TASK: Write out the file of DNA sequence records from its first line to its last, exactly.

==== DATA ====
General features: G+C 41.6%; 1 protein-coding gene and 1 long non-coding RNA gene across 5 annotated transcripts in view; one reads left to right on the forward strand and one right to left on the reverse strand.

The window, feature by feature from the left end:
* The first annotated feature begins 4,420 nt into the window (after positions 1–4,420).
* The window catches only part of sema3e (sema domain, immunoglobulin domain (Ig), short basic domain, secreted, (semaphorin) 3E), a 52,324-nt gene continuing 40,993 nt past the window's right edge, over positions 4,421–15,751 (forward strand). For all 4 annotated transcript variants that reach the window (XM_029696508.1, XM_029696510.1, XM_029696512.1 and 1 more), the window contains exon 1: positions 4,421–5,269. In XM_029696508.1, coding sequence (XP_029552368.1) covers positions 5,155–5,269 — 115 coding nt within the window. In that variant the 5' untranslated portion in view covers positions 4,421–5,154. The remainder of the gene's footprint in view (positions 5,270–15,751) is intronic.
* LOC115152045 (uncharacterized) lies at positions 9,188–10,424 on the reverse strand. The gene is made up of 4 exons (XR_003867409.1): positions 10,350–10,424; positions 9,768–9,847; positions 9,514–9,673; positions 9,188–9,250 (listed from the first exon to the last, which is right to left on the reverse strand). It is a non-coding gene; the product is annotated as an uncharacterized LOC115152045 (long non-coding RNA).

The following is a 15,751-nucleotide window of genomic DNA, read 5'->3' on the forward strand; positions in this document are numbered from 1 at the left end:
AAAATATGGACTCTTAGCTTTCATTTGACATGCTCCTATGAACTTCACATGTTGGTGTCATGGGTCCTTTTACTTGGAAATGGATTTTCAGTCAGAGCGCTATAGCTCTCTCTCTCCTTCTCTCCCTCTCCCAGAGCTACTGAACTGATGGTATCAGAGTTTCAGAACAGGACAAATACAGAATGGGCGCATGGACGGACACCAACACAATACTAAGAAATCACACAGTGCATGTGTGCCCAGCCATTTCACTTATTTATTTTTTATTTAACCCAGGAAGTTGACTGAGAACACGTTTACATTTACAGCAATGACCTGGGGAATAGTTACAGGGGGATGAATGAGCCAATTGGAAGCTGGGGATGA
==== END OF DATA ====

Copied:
General features: G+C 41.6%; 1 protein-coding gene and 1 long non-coding RNA gene across 5 annotated transcripts in view; one reads left to right on the forward strand and one right to left on the reverse strand.

The window, feature by feature from the left end:
* The first annotated feature begins 4,420 nt into the window (after positions 1–4,420).
* The window catches only part of sema3e (sema domain, immunoglobulin domain (Ig), short basic domain, secreted, (semaphorin) 3E), a 52,324-nt gene continuing 40,993 nt past the window's right edge, over positions 4,421–15,751 (forward strand). For all 4 annotated transcript variants that reach the window (XM_029696508.1, XM_029696510.1, XM_029696512.1 and 1 more), the window contains exon 1: positions 4,421–5,269. In XM_029696508.1, coding sequence (XP_029552368.1) covers positions 5,155–5,269 — 115 coding nt within the window. In that variant the 5' untranslated portion in view covers positions 4,421–5,154. The remainder of the gene's footprint in view (positions 5,270–15,751) is intronic.
* LOC115152045 (uncharacterized) lies at positions 9,188–10,424 on the reverse strand. The gene is made up of 4 exons (XR_003867409.1): positions 10,350–10,424; positions 9,768–9,847; positions 9,514–9,673; positions 9,188–9,250 (listed from the first exon to the last, which is right to left on the reverse strand). It is a non-coding gene; the product is annotated as an uncharacterized LOC115152045 (long non-coding RNA).

The following is a 15,751-nucleotide window of genomic DNA, read 5'->3' on the forward strand; positions in this document are numbered from 1 at the left end:
AAAATATGGACTCTTAGCTTTCATTTGACATGCTCCTATGAACTTCACATGTTGGTGTCATGGGTCCTTTTACTTGGAAATGGATTTTCAGTCAGAGCGCTATAGCTCTCTCTCTCCTTCTCTCCCTCTCCCAGAGCTACTGAACTGATGGTATCAGAGTTTCAGAACAGGACAAATACAGAATGGGCGCATGGACGGACACCAACACAATACTAAGAAATCACACAGTGCATGTGTGCCCAGCCATTTCACTTATTTATTTTTTATTTAACCCAGGAAGTTGACTGAGAACACGTTTACATTTACAGCAATGACCTGGGGAATAGTTACAGGGGGATGAATGAGCCAATTGGAAGCTGGGGATGA